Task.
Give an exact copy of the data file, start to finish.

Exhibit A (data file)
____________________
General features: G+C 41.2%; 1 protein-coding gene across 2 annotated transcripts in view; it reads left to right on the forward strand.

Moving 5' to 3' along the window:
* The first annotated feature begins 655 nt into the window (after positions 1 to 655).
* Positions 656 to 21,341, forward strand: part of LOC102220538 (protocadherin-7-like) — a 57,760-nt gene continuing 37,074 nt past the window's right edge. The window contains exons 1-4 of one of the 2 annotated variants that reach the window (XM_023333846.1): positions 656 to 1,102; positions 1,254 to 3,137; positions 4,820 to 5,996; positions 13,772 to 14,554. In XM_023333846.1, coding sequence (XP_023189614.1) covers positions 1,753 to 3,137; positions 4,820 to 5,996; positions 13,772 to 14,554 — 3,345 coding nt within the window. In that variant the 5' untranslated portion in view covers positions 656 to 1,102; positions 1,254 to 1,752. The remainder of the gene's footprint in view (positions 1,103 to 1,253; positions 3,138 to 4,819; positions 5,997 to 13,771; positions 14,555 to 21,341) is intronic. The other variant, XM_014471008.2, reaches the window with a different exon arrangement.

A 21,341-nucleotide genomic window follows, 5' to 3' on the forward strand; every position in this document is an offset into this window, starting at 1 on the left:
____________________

General features: G+C 41.2%; 1 protein-coding gene across 2 annotated transcripts in view; it reads left to right on the forward strand.

Moving 5' to 3' along the window:
* The first annotated feature begins 655 nt into the window (after positions 1 to 655).
* Positions 656 to 21,341, forward strand: part of LOC102220538 (protocadherin-7-like) — a 57,760-nt gene continuing 37,074 nt past the window's right edge. The window contains exons 1-4 of one of the 2 annotated variants that reach the window (XM_023333846.1): positions 656 to 1,102; positions 1,254 to 3,137; positions 4,820 to 5,996; positions 13,772 to 14,554. In XM_023333846.1, coding sequence (XP_023189614.1) covers positions 1,753 to 3,137; positions 4,820 to 5,996; positions 13,772 to 14,554 — 3,345 coding nt within the window. In that variant the 5' untranslated portion in view covers positions 656 to 1,102; positions 1,254 to 1,752. The remainder of the gene's footprint in view (positions 1,103 to 1,253; positions 3,138 to 4,819; positions 5,997 to 13,771; positions 14,555 to 21,341) is intronic. The other variant, XM_014471008.2, reaches the window with a different exon arrangement.

A 21,341-nucleotide genomic window follows, 5' to 3' on the forward strand; every position in this document is an offset into this window, starting at 1 on the left: